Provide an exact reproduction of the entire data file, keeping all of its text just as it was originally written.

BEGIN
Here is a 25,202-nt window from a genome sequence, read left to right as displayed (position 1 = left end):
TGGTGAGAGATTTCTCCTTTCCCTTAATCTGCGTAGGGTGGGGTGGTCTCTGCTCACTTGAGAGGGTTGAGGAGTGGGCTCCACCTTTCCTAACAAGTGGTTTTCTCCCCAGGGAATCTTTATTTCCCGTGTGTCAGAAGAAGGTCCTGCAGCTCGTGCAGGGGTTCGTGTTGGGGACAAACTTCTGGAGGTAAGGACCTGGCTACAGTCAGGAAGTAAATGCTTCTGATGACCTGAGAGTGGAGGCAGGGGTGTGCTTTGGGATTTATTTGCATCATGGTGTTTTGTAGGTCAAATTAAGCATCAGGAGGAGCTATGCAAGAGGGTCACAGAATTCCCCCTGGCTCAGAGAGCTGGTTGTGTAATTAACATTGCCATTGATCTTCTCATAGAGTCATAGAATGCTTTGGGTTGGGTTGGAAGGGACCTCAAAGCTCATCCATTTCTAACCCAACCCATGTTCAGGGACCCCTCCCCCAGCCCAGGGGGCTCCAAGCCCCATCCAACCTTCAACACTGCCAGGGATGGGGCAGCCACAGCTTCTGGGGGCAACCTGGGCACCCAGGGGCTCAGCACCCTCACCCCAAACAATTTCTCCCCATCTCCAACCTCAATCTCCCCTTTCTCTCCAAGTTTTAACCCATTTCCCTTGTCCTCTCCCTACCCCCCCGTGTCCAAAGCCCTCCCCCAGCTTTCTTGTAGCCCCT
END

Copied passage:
Here is a 25,202-nt window from a genome sequence, read left to right as displayed (position 1 = left end):
TGGTGAGAGATTTCTCCTTTCCCTTAATCTGCGTAGGGTGGGGTGGTCTCTGCTCACTTGAGAGGGTTGAGGAGTGGGCTCCACCTTTCCTAACAAGTGGTTTTCTCCCCAGGGAATCTTTATTTCCCGTGTGTCAGAAGAAGGTCCTGCAGCTCGTGCAGGGGTTCGTGTTGGGGACAAACTTCTGGAGGTAAGGACCTGGCTACAGTCAGGAAGTAAATGCTTCTGATGACCTGAGAGTGGAGGCAGGGGTGTGCTTTGGGATTTATTTGCATCATGGTGTTTTGTAGGTCAAATTAAGCATCAGGAGGAGCTATGCAAGAGGGTCACAGAATTCCCCCTGGCTCAGAGAGCTGGTTGTGTAATTAACATTGCCATTGATCTTCTCATAGAGTCATAGAATGCTTTGGGTTGGGTTGGAAGGGACCTCAAAGCTCATCCATTTCTAACCCAACCCATGTTCAGGGACCCCTCCCCCAGCCCAGGGGGCTCCAAGCCCCATCCAACCTTCAACACTGCCAGGGATGGGGCAGCCACAGCTTCTGGGGGCAACCTGGGCACCCAGGGGCTCAGCACCCTCACCCCAAACAATTTCTCCCCATCTCCAACCTCAATCTCCCCTTTCTCTCCAAGTTTTAACCCATTTCCCTTGTCCTCTCCCTACCCCCCCGTGTCCAAAGCCCTCCCCCAGCTTTCTTGTAGCCCCT